The Monday before Thanksgiving I got a chance to review and shoot Black Joe Lewis for the Westword. As a long time fan, I thought the new material sounded great live, and breathed fresh takes to old material as well. Read my review here, and scroll down for some more photos. It’s time for a better lens.
Where do I begin with this band. I first saw them in 2009 thinking I was going to see some smooth blues guitarist, and instead I saw a cuter, hipper, younger James Brown with a fuzz pedal and a white tank top (who can play some smooth blues for sure, though). First things first, Black Joe Lewis no longer has and the Honeybears in their name. Don’t worry, the Honeybears are still there, and I asked the very talented former Honeybear and baritone sax player Joseph Woullard today about the name edit, and he spoke about how the cohesive sound they had didn’t really require a modifier, stating “We knew what we were getting into, and welcome the discussion. Objectively speaking, the majority of people don’t even know who we are anyway, so we might as well be who we want to be”. I’d say that’s all the discussion needed, and apparently what they want to be is the dirtiest, funkiest garage rock band I’ve ever heard a saxophone even step near. The album kicks off with that wonderful electric guitar sound signifying someone is plugged in, and then “Skulldiggin'” kicks off with a thick fuzz midtempo beat, giving a taste that this album is going to be a little harder and more raw.
The next song “Young Girls” instantly reminded me of “Boogie”, one of my favorite tracks from their album Tell ‘Em What Your Name Is. It’s a fast paced boogie woogie with taunting vocals and lyrics of lust, classic BJL. “Guilty” is a great tune that really lets the horn section shine with great bursts of melody turning into a ominous, growing buildup of sound in the latter portion of the song. These guys can get such raw, pure sounds out of their instruments, they make it sound like brass and distortion were invented to be together. New party anthem “Come To My Party” is also a standout, it’s got a great confident swagger and is full of Black Joe Lewis saying improvised things that don’t always make total sense, but he sounds really cool saying them (one of his strongest talents, in my opinion). “Vampire” takes it down a notch with some dirty, slow southern blues, the horns giving you the feeling of walking late at night in the French Quarter without a friend alive. Wait- I just described a vampire’s night, the song works! I can’t wait to hear “The Hipster” live, it’s one of those fast paced dance numbers that end up turning into mosh pits at the shows sometimes. This album has made me so homesick that I have tabs open with flights to Austin, the album releases tomorrow, check it out if you are a fan of the blues, garage rock, guitar, fuzz, Austin, good times or good showmanship. Black Joe Lewis rules.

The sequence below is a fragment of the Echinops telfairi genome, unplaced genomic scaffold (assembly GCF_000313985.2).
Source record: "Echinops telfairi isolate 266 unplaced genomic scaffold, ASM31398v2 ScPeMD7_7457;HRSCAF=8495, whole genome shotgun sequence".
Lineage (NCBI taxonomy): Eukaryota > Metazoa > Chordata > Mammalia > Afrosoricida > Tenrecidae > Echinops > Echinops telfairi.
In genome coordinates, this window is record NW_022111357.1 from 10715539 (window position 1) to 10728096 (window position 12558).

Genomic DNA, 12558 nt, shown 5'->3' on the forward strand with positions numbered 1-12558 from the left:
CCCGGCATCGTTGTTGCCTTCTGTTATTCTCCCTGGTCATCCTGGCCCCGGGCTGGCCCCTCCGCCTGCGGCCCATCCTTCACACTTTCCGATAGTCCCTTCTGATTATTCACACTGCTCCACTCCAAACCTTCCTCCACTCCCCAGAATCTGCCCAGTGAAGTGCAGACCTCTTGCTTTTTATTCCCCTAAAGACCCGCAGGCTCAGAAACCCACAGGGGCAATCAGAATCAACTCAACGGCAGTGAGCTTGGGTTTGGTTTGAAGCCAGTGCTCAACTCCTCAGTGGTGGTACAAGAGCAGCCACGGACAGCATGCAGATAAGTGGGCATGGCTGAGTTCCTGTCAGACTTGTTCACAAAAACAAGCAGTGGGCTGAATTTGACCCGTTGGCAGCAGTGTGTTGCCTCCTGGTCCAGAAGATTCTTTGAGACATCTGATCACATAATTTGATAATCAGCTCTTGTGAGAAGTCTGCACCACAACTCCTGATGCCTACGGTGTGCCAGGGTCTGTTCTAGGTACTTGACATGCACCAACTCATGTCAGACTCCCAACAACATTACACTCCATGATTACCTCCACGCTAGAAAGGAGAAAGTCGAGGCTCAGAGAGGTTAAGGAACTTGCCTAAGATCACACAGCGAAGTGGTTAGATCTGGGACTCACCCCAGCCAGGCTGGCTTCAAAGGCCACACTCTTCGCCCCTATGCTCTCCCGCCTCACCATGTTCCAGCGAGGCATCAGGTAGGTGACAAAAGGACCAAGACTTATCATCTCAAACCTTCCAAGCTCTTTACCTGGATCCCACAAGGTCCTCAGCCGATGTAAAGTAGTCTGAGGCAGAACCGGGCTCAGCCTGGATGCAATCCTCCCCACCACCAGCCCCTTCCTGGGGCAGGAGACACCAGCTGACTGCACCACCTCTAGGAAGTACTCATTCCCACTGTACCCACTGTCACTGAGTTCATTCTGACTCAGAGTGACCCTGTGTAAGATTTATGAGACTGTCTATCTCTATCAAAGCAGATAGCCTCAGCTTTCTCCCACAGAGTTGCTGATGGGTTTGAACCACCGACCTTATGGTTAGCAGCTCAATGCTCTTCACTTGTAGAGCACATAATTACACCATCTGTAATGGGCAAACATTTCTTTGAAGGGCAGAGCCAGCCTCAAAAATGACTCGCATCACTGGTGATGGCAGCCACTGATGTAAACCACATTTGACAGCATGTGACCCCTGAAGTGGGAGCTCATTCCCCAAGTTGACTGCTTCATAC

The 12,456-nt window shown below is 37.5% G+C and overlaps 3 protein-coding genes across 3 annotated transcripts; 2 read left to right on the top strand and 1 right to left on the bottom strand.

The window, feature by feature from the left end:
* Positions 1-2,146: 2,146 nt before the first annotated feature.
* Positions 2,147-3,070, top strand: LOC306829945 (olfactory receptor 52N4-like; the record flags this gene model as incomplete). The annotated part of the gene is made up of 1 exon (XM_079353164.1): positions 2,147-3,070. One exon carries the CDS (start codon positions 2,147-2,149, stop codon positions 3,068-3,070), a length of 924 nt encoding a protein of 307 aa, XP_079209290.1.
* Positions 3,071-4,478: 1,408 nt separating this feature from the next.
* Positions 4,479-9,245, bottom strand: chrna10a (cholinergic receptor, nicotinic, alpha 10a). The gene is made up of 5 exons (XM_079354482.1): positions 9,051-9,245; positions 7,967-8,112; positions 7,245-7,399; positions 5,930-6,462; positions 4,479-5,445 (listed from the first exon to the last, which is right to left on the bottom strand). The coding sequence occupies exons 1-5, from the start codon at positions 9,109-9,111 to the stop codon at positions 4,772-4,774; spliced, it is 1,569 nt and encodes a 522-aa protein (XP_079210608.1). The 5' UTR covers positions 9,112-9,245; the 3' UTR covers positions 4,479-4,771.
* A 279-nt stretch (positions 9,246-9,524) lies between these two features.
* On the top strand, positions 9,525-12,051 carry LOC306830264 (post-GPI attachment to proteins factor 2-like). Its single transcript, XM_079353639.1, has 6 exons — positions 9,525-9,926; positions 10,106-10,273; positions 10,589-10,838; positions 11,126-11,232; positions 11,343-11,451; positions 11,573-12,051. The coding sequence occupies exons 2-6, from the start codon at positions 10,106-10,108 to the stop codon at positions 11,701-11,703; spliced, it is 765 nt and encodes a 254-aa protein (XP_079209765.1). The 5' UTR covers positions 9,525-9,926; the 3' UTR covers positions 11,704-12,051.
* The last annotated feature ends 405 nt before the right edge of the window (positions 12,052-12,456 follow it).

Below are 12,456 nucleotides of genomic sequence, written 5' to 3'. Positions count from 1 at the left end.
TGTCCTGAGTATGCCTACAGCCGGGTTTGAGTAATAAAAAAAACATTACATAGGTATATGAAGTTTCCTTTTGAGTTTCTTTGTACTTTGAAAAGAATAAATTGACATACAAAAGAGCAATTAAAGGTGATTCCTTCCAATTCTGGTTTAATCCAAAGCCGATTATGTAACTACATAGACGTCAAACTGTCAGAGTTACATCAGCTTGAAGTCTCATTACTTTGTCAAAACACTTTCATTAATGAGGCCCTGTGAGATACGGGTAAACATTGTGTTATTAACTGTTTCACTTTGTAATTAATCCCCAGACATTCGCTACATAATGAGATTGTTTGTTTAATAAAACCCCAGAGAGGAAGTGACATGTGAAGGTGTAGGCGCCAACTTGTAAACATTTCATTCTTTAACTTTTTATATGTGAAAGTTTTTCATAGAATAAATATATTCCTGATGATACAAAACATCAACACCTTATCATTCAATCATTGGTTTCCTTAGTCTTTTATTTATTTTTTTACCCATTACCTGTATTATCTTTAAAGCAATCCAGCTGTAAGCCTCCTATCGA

Black Joe Lewis and the Honeybears are my favorite Austin-based band, as well as one of my favorite bands ever. With a full horn section and the best scream in the business, Black Joe can tear the roof off a venue. My husband pretty much only likes Talking Heads and the Grateful Dead, and even he never misses their shows, it’s like going to the funkiest church built. He has a new album coming out and just dropped the first single, and it’s quite a departure from the old sound. Like a punk rock James Brown, he commands the stage while giving his fantastic band time to shine, and I can’t WAIT to hear the new album. Bummer there are no Denver dates on this tour. Maybe next year!
And for comparison, Black Joe’s former sound that is still there at his live shows (and also a ridiculously catchy song): Sugarfoot